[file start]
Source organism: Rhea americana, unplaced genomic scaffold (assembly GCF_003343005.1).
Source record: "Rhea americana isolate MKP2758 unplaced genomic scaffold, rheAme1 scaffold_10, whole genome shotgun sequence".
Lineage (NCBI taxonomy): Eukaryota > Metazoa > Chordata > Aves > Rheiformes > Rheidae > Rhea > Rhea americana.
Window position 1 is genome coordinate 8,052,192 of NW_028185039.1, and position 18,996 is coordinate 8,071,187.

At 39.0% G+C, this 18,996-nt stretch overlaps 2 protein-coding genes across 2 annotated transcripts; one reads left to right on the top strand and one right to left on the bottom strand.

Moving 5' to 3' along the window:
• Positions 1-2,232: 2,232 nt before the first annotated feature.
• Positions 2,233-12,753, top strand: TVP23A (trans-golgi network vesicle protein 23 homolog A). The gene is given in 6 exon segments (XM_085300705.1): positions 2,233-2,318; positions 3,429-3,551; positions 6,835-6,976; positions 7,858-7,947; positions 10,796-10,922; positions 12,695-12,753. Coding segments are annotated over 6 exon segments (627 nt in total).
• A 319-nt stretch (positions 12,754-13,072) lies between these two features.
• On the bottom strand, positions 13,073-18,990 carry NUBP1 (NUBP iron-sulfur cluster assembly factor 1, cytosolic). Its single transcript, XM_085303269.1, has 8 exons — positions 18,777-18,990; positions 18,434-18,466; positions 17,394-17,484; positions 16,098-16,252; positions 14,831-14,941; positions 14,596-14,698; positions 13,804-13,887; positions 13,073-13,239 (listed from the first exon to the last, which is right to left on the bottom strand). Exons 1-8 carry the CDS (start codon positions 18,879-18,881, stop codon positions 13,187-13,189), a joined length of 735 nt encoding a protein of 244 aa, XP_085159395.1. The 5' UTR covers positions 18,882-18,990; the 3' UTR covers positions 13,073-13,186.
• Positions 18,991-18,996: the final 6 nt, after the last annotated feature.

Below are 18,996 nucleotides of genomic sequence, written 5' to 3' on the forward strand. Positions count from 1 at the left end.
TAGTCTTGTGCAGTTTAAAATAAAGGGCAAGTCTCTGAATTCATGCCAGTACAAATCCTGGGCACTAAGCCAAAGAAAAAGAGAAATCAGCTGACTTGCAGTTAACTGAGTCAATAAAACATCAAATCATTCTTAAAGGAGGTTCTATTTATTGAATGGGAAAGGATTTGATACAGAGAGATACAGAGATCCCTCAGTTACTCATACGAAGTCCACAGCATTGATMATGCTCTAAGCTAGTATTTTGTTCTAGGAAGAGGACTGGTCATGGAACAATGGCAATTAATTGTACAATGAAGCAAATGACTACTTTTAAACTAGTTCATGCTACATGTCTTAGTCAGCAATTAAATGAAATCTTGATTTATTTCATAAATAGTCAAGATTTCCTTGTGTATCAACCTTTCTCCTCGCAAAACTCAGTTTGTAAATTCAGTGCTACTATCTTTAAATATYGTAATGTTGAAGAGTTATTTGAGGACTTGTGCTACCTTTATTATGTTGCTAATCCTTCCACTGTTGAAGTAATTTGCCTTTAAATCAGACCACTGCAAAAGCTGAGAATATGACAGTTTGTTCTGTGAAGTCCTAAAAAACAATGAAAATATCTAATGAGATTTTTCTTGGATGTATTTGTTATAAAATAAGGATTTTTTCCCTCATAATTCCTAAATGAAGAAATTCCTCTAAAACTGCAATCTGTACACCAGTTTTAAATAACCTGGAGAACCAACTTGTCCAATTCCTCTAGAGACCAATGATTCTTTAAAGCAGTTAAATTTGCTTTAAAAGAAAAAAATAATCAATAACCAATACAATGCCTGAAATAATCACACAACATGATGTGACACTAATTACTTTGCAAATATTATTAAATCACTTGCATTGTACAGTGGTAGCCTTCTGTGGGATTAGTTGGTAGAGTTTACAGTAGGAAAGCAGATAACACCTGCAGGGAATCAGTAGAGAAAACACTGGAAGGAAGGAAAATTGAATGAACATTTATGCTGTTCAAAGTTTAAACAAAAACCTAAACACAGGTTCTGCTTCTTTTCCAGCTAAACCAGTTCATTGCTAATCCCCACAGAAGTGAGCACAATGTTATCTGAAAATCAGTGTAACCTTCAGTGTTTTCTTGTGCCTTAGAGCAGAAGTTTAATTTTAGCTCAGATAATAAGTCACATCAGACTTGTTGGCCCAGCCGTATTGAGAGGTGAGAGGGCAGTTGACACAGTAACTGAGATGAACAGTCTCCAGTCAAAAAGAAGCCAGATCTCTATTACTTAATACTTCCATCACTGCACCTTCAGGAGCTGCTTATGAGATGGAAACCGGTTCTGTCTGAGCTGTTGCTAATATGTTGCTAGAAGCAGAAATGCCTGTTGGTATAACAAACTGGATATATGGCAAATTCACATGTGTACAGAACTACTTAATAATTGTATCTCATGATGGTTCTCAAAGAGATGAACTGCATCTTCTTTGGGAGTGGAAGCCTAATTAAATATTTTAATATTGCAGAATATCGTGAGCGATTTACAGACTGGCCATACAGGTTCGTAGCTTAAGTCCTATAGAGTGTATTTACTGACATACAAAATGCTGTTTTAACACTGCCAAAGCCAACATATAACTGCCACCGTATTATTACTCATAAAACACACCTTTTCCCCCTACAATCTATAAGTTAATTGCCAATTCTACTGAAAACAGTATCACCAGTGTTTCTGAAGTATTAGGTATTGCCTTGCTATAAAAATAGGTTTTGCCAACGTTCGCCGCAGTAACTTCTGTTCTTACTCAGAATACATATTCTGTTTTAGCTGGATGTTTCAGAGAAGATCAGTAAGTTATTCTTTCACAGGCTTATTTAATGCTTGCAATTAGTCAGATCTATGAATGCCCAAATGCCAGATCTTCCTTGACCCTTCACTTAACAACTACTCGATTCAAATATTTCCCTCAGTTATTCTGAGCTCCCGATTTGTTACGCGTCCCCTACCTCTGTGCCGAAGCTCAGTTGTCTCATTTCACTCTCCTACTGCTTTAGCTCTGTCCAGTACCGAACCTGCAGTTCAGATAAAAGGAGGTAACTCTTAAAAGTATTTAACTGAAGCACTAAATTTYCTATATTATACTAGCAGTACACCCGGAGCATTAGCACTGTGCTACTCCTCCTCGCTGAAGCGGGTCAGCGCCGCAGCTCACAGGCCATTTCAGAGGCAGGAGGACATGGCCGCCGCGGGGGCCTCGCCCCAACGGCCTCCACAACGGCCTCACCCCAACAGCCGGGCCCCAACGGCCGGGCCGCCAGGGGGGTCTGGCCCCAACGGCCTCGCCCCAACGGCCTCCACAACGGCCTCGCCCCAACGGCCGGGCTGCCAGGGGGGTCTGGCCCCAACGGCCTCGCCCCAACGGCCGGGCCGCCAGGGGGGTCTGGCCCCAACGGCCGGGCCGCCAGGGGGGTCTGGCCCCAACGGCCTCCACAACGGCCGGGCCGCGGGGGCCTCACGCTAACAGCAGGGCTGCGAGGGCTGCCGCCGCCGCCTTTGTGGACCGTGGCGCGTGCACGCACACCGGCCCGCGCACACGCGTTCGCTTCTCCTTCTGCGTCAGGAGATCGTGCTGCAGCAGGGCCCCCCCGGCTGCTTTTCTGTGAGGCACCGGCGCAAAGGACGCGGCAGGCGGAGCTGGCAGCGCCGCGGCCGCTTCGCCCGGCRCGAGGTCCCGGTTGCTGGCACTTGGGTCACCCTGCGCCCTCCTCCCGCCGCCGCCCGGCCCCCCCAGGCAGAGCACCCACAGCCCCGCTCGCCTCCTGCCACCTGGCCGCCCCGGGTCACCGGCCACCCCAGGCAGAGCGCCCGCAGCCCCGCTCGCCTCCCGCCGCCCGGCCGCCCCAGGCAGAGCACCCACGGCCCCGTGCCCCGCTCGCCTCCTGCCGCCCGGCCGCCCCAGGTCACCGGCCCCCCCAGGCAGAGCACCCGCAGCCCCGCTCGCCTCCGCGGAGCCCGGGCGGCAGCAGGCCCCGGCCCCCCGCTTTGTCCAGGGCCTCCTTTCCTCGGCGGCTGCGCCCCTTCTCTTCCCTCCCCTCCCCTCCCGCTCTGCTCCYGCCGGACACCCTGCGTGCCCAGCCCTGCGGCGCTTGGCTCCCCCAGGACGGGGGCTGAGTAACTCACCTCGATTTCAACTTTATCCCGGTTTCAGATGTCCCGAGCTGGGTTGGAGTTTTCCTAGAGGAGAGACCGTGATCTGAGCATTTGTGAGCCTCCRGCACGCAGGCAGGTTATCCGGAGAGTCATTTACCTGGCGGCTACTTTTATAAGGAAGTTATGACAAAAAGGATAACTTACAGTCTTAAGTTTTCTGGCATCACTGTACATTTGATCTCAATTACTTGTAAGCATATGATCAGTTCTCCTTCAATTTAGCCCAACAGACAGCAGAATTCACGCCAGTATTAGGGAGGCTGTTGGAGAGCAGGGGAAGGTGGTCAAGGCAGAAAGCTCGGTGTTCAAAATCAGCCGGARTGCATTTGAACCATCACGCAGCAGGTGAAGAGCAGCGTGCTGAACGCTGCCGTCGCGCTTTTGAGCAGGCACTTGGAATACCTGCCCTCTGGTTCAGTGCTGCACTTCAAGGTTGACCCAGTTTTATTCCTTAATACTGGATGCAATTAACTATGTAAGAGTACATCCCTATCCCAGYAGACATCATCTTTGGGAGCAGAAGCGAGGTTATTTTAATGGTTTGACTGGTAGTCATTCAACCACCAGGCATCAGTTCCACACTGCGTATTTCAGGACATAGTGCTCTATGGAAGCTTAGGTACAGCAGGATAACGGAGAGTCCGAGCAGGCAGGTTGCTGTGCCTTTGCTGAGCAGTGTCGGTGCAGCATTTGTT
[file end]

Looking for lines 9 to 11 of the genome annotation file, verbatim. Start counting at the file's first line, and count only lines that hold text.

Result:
• A 319-nt stretch (positions 12,754-13,072) lies between these two features.
• On the bottom strand, positions 13,073-18,990 carry NUBP1 (NUBP iron-sulfur cluster assembly factor 1, cytosolic). Its single transcript, XM_085303269.1, has 8 exons — positions 18,777-18,990; positions 18,434-18,466; positions 17,394-17,484; positions 16,098-16,252; positions 14,831-14,941; positions 14,596-14,698; positions 13,804-13,887; positions 13,073-13,239 (listed from the first exon to the last, which is right to left on the bottom strand). Exons 1-8 carry the CDS (start codon positions 18,879-18,881, stop codon positions 13,187-13,189), a joined length of 735 nt encoding a protein of 244 aa, XP_085159395.1. The 5' UTR covers positions 18,882-18,990; the 3' UTR covers positions 13,073-13,186.
• Positions 18,991-18,996: the final 6 nt, after the last annotated feature.